In the chapter, Wonka introduces the group to a new sweet that will make children temporarily appear sick so they can miss school that day, which enrages Miranda and her father. They vow to stop the candy from being sold, and storm into the secret room where it is made. Two screams are heard and Wonka agrees with the distraught Mrs. Piker that they were surely ground into Spotty Powder, and were indeed needed all along for the recipe, as they had to "use one or two schoolmasters occasionally or it wouldn’t work." He then reassures Mrs. Piker that he was joking. Mrs. Piker is escorted to the boiler room by the Oompa-Loompas, who sing a short song about how delicious Miranda's classmates will find her.[3]

Main rooms

There are four main rooms that the tour goes through, losing one child at a time. They pass many other rooms but don't go in.

The Chocolate Room

The Chocolate Room is the first room the group enters. It is said that everything in this room is edible: the pavements, the bushes, even the grass. There are trees made of taffy that grow jelly apples, bushes that sprout lollipops, mushrooms that spurt whipped cream, pumpkins filled with sugar cubes instead of seeds, jelly bean stalks, and spotty candy cubes. The main icon of the room is the Chocolate River, where the chocolate is mixed and churned by the waterfall, but must not be touched by human hands. Willy Wonka proclaims, "There is no other factory in the world that mixes its chocolate by waterfall." Pipes that hang on the ceiling come down and suck up the chocolate, then send it to other rooms of the factory, such as the Fudge Room as Augustus Gloop is sucked into that pipe after falling into the river while drinking from it. Wonka had an Oompa-Loompa take Mrs. Gloop to the Fudge Room to look for her son.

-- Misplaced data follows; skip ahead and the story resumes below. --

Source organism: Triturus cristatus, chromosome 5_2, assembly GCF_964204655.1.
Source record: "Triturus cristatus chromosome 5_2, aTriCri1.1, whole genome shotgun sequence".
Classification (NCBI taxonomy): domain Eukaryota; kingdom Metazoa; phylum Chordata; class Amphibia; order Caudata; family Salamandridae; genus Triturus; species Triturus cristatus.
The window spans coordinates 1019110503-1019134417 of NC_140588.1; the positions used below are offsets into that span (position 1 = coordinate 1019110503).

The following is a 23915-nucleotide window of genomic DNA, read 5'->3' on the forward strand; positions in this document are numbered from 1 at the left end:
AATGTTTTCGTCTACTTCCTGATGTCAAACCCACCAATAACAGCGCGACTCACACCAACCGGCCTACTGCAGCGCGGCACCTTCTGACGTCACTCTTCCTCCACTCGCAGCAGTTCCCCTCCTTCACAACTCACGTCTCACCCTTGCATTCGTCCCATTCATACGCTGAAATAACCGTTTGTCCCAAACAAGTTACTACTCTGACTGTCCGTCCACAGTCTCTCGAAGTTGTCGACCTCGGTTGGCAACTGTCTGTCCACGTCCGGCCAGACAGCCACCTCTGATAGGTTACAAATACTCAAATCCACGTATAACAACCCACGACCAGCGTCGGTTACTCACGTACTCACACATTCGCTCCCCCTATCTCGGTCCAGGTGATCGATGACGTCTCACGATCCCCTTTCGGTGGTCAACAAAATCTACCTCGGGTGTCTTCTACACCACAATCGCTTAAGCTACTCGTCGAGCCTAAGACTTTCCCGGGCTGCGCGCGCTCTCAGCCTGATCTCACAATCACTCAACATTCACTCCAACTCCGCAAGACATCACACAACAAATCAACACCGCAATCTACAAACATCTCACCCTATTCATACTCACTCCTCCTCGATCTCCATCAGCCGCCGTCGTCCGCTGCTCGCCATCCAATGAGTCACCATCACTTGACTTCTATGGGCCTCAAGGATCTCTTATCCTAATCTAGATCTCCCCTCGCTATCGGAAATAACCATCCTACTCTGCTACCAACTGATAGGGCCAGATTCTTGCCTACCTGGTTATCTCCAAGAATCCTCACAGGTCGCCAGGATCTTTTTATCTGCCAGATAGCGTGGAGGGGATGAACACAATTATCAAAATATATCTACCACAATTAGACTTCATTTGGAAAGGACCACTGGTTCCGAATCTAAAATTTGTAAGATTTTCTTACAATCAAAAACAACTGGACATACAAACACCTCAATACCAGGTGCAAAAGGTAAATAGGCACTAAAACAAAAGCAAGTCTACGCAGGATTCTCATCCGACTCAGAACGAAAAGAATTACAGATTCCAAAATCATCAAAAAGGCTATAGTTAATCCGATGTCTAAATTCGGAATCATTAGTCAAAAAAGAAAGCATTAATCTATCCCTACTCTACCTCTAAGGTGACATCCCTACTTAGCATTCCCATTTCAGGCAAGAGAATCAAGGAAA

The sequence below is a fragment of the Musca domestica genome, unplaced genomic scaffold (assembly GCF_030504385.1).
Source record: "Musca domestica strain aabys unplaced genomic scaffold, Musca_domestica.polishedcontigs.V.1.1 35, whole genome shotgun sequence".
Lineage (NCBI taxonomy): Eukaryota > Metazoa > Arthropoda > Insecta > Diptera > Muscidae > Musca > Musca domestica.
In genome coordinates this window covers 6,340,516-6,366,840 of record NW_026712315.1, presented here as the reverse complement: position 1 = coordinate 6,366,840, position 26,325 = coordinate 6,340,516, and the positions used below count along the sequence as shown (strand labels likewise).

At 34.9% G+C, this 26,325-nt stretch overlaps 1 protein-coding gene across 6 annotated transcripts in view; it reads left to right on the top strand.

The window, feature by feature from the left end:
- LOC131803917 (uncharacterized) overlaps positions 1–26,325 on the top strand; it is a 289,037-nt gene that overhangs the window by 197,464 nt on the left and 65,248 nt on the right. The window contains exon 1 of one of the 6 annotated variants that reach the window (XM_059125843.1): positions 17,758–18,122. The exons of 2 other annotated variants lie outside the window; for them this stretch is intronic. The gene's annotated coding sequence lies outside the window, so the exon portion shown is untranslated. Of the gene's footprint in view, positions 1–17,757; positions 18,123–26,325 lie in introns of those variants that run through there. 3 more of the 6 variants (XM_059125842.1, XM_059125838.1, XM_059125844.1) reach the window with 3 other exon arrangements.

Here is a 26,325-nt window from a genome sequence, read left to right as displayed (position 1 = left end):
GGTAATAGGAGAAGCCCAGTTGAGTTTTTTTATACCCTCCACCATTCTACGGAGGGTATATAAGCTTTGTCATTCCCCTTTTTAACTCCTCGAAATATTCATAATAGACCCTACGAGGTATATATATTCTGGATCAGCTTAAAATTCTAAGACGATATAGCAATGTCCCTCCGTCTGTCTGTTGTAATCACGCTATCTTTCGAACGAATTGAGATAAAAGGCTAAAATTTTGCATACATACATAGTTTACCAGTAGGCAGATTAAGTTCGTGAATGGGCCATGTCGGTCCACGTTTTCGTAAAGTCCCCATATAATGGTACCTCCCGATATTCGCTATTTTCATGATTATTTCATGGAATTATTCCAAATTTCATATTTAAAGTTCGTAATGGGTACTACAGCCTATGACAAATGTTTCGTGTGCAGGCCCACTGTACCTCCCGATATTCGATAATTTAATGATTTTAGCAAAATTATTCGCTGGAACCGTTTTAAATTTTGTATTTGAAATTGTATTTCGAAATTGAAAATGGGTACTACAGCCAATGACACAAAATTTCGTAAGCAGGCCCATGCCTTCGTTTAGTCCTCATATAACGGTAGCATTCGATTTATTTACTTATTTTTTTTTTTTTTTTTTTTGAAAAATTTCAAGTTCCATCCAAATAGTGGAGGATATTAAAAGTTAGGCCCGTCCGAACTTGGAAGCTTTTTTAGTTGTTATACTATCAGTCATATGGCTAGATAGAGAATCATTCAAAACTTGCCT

Also, there is a boat that is operated by Oompa-Loompas which takes the tour on a Chocolate River Ride.

The Inventing Room